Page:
The only difference between the fictional version she’s mocking and the real version of what happened is the little blue flowers and the spring air. Perhaps it didn’t free her from pain right then and there, but it freed her from the idea of using her body to express pain.
I think it’s significant that she has now taken off BOTH rings, her husband’s and her mothers, and that taking off both of them was necessary to escape the merger of the two relationships that made her think of her mother as her lover and her wife, which she expressed in her life as a slut. She may say the symbols aren’t colliding – I say they are.
When she drives away from the ring in the river, she is driving away from the tyranny of her love for her mother – and driving toward becoming a writer, a reality in which you do ultimately bear the very truth you say you cannot bear.
The transition from using self-destruction and alienated sex as a means of grieving, to becoming a person who tells a story about that, a person who gives her mother her ring and even her marriage a second life on the page – that is the epiphany that gave us Cheryl Strayed, The Incredibly Talented and Extraordinarily Brilliant and Successful Writer.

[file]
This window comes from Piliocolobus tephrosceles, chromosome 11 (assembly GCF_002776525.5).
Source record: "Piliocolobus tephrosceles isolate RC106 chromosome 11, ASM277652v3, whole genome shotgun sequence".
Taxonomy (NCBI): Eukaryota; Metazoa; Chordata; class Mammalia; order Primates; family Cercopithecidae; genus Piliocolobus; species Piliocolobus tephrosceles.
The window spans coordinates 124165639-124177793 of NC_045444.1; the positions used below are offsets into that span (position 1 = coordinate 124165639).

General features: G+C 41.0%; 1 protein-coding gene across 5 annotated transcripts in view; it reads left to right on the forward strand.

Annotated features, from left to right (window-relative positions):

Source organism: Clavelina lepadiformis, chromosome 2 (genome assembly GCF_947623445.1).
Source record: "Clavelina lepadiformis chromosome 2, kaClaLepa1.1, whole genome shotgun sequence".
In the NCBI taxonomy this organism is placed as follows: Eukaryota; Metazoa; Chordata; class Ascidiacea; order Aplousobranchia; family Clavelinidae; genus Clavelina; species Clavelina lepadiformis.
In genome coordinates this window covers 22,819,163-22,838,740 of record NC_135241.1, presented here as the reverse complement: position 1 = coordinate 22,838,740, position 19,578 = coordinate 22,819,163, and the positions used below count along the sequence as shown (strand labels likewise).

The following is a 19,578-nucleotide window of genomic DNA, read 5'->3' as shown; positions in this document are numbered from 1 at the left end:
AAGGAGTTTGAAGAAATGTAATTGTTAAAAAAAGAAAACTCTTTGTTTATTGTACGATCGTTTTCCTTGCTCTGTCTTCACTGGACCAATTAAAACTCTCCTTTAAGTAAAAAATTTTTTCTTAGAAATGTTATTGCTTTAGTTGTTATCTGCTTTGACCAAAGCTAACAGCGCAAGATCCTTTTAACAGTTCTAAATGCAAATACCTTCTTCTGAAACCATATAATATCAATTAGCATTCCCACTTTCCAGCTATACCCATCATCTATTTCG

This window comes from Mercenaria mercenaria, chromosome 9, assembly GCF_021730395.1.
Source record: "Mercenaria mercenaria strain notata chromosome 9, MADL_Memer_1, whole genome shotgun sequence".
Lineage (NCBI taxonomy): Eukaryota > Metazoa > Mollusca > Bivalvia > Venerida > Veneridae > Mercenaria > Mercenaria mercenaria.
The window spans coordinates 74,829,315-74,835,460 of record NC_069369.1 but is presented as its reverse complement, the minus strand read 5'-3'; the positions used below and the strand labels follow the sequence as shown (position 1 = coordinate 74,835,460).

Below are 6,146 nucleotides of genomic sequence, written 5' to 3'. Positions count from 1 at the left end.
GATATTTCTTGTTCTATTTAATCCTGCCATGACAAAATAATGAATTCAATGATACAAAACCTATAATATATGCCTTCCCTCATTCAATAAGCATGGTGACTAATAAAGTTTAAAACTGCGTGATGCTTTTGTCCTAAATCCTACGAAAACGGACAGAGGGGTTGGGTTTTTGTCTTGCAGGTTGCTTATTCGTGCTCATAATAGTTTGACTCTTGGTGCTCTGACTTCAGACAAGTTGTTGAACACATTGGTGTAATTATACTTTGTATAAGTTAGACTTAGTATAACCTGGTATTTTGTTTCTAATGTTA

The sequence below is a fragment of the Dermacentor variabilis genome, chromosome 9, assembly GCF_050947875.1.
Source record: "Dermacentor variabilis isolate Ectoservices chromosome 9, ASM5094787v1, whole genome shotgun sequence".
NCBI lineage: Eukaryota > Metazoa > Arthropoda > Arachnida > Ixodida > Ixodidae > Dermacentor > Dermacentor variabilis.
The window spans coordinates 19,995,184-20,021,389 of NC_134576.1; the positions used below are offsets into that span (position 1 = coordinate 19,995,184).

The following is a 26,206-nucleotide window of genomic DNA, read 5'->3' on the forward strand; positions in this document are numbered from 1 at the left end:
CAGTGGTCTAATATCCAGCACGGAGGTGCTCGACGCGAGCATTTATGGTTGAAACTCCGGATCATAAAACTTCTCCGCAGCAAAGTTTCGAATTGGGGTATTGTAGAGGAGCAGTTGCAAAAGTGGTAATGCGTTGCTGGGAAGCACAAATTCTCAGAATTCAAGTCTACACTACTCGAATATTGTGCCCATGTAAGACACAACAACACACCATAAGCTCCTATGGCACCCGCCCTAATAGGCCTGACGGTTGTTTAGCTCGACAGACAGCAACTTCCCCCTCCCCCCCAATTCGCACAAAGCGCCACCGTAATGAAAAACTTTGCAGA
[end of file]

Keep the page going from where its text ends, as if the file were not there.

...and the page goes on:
In 2006 Strayed published Torch, a novelized version of her mother’s death. Wild followed five years later. In the memoir, this incident – the loss of the ring at the beginning of the hike -- has disappeared.
Maybe this is because it’s done its job.
Marion Winik is the author of The Baltimore Book of the Dead, new from Counterpoint, a sequel to The Glen Rock Book of the Dead (2008). A longtime contributor to All Things Considered, she is the author of First Comes Love, Highs in the Low Fifties, and seven other books. Her Bohemian Rhapsody column at BaltimoreFishbowl.com has received the "Best Column" and "Best Humorist" awards from Baltimore Magazine, and her essays have been published in The New York Times Magazine, The Sun and many other publications. She is the host of The Weekly Reader radio show and podcast, based at the Baltimore NPR affiliate. She reviews books for Newsday, People, and Kirkus Review and is a board member of the National Book Critics Circle. She is a professor in the MFA program at the University of Baltimore. More info at marionwinik.com.
Michael Steinberg's Blog--Fourth Genre: The Art and Craft of Creative Nonfiction
Blog# 75 Her Wedding Ring: The Key to Interpreting Cheryl Strayed's "The Love of My Life" by Marion Winik
Note: *This month guest in Marion Winik, the well-known NPR commentator.